Make a difference while supporting your favorite golfer. Go to Birdies for St. Jude and make a pledge to donate for each hole on which a golfer of your choice beats par. Shout-out to Grizz announcer @PetePranica for tweeting.
The annual St. Jude Marathon, normally held the first Saturday in December, is going virtual this year. Participants can choose one of three options: Complete the 5K, half-marathon, or whole marathon on race day; complete two of the three up to and on race day; or complete all three up to and on race day. Runners will pick their own race route this year. If you don’t run, as always there will be an option to support a runner. Last year’s race raised a record $12 million for the children’s hospital that never bills families for treatment.
The Grizzlies and the American Red Cross will co-host a blood drive in the alley on the north side of FedExForum tomorrow, Friday, July 31, 9 AM-3 PM. Donors will be entered into a drawing to win one of two team autographed basketballs. As an added bonus, the Red Cross is testing all donations for COVID-19 antibodies for a limited time… so if you donate, you will get a report in about a week letting you know if you have ever been exposed to the virus and not known it.
Did you know that Presidents Island is a prized location for deer hunting? People from all over enter a lottery to bow hunt on the island, which is considered a place to harvest a large, mature buck. There is a 9-point or larger harvest rule.
From stats site FiveThirtyEight: MLB’s “Plan” didn’t pan out is the subject of the latest Hot Takedown podcast. National infectious disease expert Dr. Fauci says the MLB season could be endangered by the recent Miami Marlins outbreak but it doesn’t need to be stopped. Anyone suspect that Dr. Fauci has the same kind of blind spot about baseball during COVID-19 that I have about bars?
There needs to be a transcript-on-demand service for people who don’t have time to listen to podcasts.
The NBA seeding games start tonight with two games broadcast live on TNT. At 5:30, Zion Williamson and the New Orleans Pelicans host Mike Conley and the Utah Jazz. I bet all of Memphis will be rooting for Utah in that one, not just because of our love for The Conductor but because we’d like to see the Pels fall further back in their race to catch the Grizzlies for the 8 seed. At 8:00 a crosstown L.A. rivalry comes to Orlando as the Lakers host the Clippers. Wait, don’t they both use the same stadium? So it’s an intrastadium rivalry rather than crosstown… look, don’t get caught up in words and just be glad there are sports to watch.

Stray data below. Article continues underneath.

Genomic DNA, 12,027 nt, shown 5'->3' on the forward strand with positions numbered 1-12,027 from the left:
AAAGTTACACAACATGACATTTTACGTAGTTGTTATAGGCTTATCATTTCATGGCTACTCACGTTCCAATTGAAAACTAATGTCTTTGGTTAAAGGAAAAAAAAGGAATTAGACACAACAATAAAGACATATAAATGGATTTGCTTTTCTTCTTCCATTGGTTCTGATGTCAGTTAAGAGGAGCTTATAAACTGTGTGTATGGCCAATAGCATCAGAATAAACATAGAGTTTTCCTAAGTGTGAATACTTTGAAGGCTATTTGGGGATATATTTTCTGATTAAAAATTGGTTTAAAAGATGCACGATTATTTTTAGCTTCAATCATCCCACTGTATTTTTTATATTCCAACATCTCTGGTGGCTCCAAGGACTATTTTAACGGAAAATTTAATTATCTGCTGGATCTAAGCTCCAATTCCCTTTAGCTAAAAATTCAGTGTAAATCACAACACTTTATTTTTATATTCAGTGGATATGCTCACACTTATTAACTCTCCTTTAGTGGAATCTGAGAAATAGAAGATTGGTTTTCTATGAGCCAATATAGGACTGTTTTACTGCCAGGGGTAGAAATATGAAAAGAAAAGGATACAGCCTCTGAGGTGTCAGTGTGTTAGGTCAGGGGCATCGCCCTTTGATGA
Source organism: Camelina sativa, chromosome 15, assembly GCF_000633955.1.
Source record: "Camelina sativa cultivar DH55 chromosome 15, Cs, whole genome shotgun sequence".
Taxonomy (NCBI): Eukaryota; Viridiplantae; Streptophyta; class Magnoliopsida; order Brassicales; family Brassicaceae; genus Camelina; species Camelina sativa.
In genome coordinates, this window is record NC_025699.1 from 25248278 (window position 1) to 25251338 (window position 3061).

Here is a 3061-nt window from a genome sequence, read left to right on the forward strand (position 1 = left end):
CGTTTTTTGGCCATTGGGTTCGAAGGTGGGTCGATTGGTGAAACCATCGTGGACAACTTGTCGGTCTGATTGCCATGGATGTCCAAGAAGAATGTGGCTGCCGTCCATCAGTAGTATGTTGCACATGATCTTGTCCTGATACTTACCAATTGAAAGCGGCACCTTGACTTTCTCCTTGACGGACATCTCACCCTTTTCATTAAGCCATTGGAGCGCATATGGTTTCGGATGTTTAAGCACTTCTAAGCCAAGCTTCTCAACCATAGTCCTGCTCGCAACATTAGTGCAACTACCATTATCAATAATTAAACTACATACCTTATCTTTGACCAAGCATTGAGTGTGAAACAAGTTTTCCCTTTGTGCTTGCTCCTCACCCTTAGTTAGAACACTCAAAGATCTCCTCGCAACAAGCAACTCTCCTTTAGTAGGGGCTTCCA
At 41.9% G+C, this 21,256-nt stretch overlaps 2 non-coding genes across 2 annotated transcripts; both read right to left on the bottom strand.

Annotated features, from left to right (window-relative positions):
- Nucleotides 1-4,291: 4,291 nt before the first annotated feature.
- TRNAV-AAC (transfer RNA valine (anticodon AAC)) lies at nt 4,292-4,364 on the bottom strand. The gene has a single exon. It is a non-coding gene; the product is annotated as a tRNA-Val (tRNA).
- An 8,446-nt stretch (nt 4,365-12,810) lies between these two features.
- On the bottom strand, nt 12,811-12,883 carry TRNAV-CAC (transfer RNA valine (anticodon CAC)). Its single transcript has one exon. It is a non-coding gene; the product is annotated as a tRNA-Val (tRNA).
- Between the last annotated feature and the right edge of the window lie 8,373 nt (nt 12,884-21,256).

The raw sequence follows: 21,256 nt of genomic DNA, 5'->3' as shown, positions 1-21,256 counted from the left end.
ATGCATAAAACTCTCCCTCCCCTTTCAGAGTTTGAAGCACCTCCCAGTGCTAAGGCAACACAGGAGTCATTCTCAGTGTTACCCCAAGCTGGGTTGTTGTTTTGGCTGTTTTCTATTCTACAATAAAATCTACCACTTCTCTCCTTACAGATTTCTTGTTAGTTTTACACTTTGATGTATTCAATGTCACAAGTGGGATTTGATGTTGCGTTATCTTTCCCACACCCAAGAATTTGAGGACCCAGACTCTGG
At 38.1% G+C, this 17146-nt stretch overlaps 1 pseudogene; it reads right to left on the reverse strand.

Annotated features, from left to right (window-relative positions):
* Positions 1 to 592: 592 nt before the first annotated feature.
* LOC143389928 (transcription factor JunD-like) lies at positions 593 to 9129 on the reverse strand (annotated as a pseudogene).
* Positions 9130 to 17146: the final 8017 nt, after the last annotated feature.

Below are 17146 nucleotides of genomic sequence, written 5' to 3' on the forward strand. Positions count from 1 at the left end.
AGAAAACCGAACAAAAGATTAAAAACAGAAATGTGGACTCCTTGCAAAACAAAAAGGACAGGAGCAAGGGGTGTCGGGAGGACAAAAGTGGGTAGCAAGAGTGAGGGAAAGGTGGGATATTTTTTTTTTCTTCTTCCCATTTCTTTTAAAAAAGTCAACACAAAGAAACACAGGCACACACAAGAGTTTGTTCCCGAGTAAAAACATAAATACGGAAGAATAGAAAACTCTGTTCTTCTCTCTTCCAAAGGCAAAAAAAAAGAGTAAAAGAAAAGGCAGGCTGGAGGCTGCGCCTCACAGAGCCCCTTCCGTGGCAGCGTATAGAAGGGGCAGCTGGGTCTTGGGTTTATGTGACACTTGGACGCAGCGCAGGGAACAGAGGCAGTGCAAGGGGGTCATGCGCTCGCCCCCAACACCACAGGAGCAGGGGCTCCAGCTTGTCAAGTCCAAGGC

Hygiene theater is the latest new term to spring forth in the midst of this COVID-19 crisis. People are sanitizing and scrubbing, scrubbing and sanitizing, yet the vast majority of the effort may be nothing but a big waste of time. Surface transmission is now believed to be far less a transmitter of the coronavirus than was originally believed. The studies that said sanitizing was a valuable weapon in the virus fight were said to have “stacked the deck to get a result that bears no resemblance to the real world.” Perhaps history books will use “value signaling and hygiene theater” as the heading to introduce readers to the summer of 2020.
Six hours late is better than never… back tomorrow with more news, and I can already tell you I will have numerous topics to rant about.